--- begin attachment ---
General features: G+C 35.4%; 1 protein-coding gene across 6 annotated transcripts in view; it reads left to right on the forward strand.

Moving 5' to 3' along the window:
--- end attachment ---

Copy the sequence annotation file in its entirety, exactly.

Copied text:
General features: G+C 35.4%; 1 protein-coding gene across 6 annotated transcripts in view; it reads left to right on the forward strand.

Moving 5' to 3' along the window: